Patriots' Bill Belichick slotted suspiciously low in PFF’s head-coach rankings


Pro Football Focus, one of football’s foremost analytics sites, unveiled its head-coach rankings for the 2021 NFL season, and fans of the New England Patriots probably won’t be happy with where they slotted Bill Belichick.

The third-winningest coach in NFL history behind only Hall-of-Famers Don Shula and George Halas, Belichick has appeared in nine Super Bowls (that number swells to 11 if you include his previous stint with the Giants, where he served as Bill Parcells’ defensive coordinator), winning six of them. Last year’s 7-9 campaign, played without Tom Brady for the first time in two decades, marked Belichick’s first losing season since 2000 while also ending New England’s record streak of 11 straight AFC East titles.

Despite his phenomenal track record, the minds at PFF (no doubt influenced by recency bias) decided he was only the league’s sixth-best coach, sandwiched between longtime Saint Sean Payton at No. 5 and last year’s NFL Coach of the Year, Kevin Stefanski, at No. 7. The full list is as follows:

1. Andy Reid, Kansas City Chiefs
2. John Harbaugh, Baltimore Ravens
3. Matt LaFleur, Green Bay Packers
4. Sean McDermott, Buffalo Bills
5. Sean Payton, New Orleans Saints
6. Bill Belichick, New England Patriots
7. Kevin Stefanski, Cleveland Browns

Based on his analysis, it sounds like Eric Eager, PFF’s VP of research and development, wanted to rank Belichick even lower.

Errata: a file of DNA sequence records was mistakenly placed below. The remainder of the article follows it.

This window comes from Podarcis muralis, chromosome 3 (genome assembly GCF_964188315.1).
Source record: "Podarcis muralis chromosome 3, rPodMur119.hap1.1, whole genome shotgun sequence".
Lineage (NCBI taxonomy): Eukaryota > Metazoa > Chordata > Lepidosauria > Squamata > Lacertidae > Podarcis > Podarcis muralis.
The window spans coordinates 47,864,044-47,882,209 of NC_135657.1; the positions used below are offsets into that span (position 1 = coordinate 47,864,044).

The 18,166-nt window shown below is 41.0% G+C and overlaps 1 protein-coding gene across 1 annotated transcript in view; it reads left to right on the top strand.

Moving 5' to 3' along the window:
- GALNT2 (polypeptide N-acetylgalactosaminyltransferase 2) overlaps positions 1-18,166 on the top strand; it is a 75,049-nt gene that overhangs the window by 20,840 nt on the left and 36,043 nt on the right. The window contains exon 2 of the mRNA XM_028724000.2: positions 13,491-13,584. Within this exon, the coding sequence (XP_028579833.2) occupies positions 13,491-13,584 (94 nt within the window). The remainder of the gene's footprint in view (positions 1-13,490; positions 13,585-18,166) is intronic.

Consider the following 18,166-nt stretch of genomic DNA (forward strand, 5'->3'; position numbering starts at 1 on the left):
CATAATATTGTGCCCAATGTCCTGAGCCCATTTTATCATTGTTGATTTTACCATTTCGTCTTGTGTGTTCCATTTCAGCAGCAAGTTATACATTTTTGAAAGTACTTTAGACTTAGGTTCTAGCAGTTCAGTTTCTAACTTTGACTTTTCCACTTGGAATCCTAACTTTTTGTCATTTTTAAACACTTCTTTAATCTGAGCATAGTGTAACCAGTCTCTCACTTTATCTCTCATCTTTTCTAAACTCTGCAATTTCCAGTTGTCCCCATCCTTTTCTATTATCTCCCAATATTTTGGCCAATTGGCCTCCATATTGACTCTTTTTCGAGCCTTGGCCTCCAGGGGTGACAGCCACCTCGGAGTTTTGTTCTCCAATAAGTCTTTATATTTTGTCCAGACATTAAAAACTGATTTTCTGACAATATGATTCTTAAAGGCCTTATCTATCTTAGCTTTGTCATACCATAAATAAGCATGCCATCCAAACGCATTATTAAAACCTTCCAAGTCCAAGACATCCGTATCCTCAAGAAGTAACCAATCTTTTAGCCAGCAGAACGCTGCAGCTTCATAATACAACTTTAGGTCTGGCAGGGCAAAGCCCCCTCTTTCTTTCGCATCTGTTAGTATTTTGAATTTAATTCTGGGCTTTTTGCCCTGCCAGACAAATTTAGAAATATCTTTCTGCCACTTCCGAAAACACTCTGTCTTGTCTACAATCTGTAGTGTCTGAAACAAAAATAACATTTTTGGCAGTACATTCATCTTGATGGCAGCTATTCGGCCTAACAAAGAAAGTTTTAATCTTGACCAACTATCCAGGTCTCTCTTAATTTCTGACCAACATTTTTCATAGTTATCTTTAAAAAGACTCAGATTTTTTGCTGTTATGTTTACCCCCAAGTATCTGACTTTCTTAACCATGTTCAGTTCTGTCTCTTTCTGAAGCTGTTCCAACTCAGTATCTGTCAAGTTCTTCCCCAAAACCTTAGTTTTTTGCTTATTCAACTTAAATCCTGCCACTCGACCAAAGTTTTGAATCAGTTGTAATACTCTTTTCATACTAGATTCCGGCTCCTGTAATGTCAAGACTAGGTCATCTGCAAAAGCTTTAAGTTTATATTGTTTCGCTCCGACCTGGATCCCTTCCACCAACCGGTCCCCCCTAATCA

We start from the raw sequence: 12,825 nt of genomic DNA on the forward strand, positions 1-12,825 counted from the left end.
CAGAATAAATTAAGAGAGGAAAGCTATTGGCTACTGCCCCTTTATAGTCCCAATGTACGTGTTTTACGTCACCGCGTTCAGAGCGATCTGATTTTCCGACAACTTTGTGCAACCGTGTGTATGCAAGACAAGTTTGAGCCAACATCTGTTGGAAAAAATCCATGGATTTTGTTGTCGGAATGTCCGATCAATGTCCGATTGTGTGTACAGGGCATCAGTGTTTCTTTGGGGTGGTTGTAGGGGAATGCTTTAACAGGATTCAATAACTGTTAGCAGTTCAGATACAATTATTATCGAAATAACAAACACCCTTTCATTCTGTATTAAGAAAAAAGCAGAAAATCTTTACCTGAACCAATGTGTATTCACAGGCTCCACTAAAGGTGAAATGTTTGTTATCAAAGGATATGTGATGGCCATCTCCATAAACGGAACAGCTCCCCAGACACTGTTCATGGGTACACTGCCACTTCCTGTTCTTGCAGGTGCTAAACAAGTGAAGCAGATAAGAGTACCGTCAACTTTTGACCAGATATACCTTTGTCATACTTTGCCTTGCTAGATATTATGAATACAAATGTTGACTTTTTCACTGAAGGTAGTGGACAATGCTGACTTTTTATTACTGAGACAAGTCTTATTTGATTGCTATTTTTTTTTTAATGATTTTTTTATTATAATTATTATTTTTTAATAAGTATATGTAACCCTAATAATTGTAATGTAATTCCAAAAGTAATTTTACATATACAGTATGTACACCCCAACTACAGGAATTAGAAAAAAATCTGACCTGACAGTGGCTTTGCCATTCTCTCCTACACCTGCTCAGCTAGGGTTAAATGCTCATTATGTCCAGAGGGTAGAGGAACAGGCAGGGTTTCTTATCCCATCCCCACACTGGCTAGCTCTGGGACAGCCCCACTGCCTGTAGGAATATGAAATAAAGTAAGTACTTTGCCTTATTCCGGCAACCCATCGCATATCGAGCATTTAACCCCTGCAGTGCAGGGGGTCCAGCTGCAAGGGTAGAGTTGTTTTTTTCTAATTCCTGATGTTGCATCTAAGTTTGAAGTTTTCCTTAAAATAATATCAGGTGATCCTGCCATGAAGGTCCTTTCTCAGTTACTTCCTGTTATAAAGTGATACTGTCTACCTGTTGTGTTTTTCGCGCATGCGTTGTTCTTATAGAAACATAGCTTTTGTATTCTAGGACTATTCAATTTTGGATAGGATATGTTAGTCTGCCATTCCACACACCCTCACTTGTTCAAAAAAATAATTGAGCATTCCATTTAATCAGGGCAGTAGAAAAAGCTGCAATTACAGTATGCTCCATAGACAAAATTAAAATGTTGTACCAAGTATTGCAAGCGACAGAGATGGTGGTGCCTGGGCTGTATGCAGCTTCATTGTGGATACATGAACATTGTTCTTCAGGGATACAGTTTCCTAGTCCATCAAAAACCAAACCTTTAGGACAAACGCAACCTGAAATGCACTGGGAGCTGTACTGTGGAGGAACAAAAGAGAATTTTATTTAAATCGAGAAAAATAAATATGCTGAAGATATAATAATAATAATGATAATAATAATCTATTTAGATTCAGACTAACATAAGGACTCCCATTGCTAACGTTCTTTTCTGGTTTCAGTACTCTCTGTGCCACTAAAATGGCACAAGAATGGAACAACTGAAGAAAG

“I’ll admit, there is some legacy built in here,” wrote Eager, who docked Belichick points for his low success rate on fourth down. “That said, last year's team earned just the 21st-most wins above replacement in the NFL but still managed to win seven games in a division where the Bills and the Dolphins reached double-digit victories. It remains to be seen if they can win with Cam Newton or Mac Jones moving forward. But if someone can, it’s likely Belichick.”

Not that the Patriots were anyone’s idea of “good” last season, but they were at least in the neighborhood of average. That’s better than a lot of other coaches would have fared under similar circumstances, weathering countless COVID opt-outs, injuries to stars like Julian Edelman (who has since retired) and overhauling their offensive scheme (in a shortened offseason, no less) to better suit newcomer Cam Newton, who, in many ways, is Tom Brady’s diametric opposite.

To think there are five better coaches in football than Belichick (Green Bay’s Matt LaFleur, who infamously opted for a field goal late in last year’s conference championship loss to Tampa Bay, laughably ranked third on PFF’s list), the most successful coach in NFL postseason history with 31 victories, is admittedly tough to fathom, though perhaps the 69-year-old can use the snub as motivation for his upcoming 22nd season in Foxboro.

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